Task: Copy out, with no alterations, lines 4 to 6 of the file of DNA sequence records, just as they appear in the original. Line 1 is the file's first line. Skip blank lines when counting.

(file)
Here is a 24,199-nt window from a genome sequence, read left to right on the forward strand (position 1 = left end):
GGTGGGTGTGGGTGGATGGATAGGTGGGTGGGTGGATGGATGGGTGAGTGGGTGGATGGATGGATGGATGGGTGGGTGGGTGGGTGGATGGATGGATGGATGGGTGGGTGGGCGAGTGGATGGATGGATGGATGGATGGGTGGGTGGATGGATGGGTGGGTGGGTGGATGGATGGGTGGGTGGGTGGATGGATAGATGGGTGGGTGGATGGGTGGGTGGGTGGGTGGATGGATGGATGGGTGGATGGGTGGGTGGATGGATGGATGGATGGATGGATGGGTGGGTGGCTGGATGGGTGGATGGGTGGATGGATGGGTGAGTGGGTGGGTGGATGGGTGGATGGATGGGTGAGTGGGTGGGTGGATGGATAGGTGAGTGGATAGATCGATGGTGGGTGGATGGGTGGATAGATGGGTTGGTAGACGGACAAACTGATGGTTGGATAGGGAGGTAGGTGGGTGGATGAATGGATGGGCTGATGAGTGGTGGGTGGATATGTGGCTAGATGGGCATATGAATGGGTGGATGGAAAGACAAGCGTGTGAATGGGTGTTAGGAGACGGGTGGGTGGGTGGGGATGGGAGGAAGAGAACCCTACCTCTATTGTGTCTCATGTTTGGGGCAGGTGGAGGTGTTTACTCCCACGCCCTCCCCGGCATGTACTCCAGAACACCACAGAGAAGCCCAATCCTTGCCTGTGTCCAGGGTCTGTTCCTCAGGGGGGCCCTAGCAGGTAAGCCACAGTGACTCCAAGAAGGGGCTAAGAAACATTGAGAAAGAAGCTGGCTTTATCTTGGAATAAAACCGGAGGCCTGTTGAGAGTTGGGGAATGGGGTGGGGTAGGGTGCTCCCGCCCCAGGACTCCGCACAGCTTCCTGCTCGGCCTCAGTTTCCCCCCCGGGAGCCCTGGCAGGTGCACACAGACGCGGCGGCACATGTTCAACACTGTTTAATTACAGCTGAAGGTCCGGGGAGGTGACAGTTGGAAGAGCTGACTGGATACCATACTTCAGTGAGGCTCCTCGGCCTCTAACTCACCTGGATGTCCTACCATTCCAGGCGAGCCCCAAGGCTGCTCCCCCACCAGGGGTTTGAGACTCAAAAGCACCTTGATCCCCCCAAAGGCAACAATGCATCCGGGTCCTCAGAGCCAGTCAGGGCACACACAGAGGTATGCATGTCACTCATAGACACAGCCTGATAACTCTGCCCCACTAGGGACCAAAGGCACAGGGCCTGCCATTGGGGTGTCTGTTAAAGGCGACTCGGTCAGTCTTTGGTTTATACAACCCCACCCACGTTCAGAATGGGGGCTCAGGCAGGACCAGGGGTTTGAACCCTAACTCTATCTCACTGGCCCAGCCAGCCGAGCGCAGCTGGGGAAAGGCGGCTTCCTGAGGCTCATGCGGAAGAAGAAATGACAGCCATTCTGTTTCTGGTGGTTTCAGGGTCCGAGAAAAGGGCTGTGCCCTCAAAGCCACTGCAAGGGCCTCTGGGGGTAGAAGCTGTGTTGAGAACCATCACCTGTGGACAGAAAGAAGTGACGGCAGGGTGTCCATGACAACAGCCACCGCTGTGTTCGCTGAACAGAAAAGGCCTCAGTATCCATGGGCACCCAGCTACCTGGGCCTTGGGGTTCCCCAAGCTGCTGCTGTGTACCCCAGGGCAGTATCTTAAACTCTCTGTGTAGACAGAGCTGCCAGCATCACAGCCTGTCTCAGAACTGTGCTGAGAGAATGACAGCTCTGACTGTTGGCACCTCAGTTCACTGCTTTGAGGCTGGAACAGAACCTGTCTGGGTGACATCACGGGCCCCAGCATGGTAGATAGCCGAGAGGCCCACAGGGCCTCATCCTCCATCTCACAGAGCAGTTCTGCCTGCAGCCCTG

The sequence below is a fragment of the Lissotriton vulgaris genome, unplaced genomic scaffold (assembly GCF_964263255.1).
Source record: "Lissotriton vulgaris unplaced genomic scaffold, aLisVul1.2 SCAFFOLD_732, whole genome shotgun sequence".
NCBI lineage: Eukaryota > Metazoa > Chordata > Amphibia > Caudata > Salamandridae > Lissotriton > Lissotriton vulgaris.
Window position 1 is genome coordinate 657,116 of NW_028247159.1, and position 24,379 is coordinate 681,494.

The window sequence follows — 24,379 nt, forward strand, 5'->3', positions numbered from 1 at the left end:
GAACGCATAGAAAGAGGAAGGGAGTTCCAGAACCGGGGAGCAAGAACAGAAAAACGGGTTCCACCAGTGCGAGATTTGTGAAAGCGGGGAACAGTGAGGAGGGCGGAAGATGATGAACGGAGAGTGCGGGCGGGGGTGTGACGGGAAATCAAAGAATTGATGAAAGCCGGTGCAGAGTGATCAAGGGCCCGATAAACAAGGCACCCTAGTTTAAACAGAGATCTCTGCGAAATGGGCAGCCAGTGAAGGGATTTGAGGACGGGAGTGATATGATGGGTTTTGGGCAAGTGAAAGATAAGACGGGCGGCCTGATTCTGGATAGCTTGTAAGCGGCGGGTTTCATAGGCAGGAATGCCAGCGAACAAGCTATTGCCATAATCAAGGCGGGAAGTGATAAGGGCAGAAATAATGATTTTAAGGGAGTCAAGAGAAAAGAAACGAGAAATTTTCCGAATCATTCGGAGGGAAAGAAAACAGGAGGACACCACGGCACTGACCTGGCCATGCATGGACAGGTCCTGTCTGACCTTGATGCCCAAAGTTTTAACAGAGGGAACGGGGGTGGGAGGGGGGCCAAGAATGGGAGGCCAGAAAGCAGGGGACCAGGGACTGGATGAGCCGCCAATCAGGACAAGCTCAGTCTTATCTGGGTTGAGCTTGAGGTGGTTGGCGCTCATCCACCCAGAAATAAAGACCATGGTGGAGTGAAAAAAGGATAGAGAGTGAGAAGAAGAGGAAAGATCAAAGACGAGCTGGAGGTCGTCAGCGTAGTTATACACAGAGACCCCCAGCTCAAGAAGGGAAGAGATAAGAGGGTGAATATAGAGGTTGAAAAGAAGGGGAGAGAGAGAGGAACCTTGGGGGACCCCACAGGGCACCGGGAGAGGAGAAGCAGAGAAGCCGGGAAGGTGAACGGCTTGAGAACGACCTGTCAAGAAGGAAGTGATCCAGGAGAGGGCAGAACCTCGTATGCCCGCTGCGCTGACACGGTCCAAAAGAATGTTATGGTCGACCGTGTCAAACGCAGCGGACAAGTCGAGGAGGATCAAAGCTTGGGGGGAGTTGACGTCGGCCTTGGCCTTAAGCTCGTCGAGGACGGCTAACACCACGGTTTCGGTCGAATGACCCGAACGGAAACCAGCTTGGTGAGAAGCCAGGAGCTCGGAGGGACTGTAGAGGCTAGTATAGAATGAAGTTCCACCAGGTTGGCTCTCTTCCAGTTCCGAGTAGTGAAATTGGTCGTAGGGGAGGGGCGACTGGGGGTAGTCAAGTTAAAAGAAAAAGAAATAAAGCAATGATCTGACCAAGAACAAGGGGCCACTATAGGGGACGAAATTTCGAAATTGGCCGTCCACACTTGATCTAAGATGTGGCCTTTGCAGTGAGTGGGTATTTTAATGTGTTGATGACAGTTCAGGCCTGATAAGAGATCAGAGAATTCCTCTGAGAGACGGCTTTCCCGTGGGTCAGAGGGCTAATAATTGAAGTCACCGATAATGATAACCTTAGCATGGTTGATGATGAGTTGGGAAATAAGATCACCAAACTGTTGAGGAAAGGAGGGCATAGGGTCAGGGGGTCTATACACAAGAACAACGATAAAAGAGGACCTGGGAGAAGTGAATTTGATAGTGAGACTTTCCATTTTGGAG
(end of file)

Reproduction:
Source record: "Lissotriton vulgaris unplaced genomic scaffold, aLisVul1.2 SCAFFOLD_732, whole genome shotgun sequence".
NCBI lineage: Eukaryota > Metazoa > Chordata > Amphibia > Caudata > Salamandridae > Lissotriton > Lissotriton vulgaris.
Window position 1 is genome coordinate 657,116 of NW_028247159.1, and position 24,379 is coordinate 681,494.